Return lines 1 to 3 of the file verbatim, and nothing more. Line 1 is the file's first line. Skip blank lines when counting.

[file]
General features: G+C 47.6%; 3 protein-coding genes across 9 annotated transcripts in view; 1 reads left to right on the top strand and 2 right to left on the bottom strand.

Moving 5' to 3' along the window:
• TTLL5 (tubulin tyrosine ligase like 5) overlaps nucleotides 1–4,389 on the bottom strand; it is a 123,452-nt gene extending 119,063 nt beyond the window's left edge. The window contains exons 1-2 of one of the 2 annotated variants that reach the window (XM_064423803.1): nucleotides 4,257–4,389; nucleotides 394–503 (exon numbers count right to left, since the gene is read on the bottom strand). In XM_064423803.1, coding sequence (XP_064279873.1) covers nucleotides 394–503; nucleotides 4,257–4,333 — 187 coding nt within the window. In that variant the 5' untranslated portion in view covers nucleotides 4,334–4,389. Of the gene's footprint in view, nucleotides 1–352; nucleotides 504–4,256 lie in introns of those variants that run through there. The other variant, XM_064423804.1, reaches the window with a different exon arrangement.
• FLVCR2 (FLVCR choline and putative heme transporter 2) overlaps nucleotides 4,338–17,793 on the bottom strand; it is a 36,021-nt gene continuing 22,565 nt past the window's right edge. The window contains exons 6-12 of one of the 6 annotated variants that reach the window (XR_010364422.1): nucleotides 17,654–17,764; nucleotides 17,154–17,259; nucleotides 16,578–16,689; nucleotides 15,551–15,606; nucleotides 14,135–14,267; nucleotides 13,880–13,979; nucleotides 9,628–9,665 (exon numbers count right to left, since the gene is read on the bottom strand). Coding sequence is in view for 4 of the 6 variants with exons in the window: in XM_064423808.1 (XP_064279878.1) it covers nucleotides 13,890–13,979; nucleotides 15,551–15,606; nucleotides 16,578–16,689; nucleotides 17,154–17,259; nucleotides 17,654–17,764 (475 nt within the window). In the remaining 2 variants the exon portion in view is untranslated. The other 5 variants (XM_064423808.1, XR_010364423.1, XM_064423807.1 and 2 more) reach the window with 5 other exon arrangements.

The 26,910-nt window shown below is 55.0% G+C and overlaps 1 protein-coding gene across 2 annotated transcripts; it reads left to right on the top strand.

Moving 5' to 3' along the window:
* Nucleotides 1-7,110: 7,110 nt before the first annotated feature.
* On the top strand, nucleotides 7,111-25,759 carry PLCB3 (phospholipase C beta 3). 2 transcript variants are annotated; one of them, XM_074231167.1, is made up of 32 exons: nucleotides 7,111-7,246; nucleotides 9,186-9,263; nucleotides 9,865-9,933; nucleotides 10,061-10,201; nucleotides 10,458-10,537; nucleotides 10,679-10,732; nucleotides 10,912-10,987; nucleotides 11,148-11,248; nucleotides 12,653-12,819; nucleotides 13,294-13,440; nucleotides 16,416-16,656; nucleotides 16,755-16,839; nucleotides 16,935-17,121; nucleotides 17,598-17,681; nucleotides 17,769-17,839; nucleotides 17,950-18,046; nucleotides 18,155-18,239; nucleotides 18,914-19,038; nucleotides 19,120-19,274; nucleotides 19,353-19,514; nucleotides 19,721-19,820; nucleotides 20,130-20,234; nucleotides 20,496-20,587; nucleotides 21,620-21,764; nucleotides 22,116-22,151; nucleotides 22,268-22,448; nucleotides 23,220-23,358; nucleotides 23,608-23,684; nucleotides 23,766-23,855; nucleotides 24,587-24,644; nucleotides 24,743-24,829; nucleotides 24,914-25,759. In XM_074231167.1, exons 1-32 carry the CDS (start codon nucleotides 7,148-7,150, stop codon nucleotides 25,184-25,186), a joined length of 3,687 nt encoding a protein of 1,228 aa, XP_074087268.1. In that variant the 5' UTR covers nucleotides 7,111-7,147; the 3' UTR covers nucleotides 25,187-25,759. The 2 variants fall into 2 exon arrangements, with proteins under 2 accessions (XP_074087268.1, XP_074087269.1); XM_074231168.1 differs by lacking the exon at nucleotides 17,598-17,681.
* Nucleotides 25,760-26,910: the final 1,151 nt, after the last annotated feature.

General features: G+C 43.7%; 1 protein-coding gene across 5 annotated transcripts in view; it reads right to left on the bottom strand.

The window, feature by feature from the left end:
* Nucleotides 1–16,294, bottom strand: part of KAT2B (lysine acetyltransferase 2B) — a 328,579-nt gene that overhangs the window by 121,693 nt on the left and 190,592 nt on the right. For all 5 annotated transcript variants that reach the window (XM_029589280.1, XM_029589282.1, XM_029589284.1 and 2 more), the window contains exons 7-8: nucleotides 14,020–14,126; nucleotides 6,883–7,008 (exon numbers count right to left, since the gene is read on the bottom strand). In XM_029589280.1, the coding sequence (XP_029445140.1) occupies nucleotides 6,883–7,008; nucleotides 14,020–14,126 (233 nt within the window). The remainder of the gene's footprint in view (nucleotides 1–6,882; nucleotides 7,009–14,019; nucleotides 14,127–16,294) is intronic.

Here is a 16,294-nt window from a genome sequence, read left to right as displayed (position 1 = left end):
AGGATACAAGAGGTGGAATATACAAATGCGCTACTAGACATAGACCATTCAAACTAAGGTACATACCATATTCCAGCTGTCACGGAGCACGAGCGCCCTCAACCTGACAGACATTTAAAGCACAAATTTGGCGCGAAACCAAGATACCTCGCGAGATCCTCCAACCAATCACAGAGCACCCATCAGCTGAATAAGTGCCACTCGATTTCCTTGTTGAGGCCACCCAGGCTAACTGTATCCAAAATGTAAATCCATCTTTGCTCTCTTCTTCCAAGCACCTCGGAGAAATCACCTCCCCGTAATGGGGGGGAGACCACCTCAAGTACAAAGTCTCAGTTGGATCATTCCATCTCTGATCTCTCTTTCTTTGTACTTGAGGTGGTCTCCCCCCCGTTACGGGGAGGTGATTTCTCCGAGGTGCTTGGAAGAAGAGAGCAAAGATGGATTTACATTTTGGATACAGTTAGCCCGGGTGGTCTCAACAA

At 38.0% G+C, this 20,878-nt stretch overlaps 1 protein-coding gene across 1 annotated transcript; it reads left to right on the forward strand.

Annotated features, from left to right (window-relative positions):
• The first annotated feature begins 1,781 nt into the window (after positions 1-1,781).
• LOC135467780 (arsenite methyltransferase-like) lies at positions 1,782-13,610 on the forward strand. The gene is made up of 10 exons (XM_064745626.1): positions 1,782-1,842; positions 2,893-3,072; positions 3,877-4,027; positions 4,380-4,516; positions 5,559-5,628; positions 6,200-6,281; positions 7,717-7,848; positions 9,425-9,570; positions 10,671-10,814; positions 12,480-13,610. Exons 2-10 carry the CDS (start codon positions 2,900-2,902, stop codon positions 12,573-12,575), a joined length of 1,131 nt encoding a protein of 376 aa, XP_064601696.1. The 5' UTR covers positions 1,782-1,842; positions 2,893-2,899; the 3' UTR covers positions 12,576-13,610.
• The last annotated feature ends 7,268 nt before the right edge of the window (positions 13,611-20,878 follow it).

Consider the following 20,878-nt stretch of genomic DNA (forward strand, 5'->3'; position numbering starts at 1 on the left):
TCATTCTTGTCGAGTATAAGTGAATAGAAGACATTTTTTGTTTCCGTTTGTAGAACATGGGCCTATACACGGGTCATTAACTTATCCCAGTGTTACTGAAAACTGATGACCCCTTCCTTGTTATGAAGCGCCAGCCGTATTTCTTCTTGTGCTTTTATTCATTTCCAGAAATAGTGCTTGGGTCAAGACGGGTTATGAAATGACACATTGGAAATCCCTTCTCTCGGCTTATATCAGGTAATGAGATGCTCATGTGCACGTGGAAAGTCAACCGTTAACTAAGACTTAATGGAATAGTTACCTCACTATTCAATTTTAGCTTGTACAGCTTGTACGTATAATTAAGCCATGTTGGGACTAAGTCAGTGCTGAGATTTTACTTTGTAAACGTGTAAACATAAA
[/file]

General features: G+C 47.6%; 3 protein-coding genes across 9 annotated transcripts in view; 1 reads left to right on the top strand and 2 right to left on the bottom strand.

Moving 5' to 3' along the window:
• TTLL5 (tubulin tyrosine ligase like 5) overlaps nucleotides 1–4,389 on the bottom strand; it is a 123,452-nt gene extending 119,063 nt beyond the window's left edge. The window contains exons 1-2 of one of the 2 annotated variants that reach the window (XM_064423803.1): nucleotides 4,257–4,389; nucleotides 394–503 (exon numbers count right to left, since the gene is read on the bottom strand). In XM_064423803.1, coding sequence (XP_064279873.1) covers nucleotides 394–503; nucleotides 4,257–4,333 — 187 coding nt within the window. In that variant the 5' untranslated portion in view covers nucleotides 4,334–4,389. Of the gene's footprint in view, nucleotides 1–352; nucleotides 504–4,256 lie in introns of those variants that run through there. The other variant, XM_064423804.1, reaches the window with a different exon arrangement.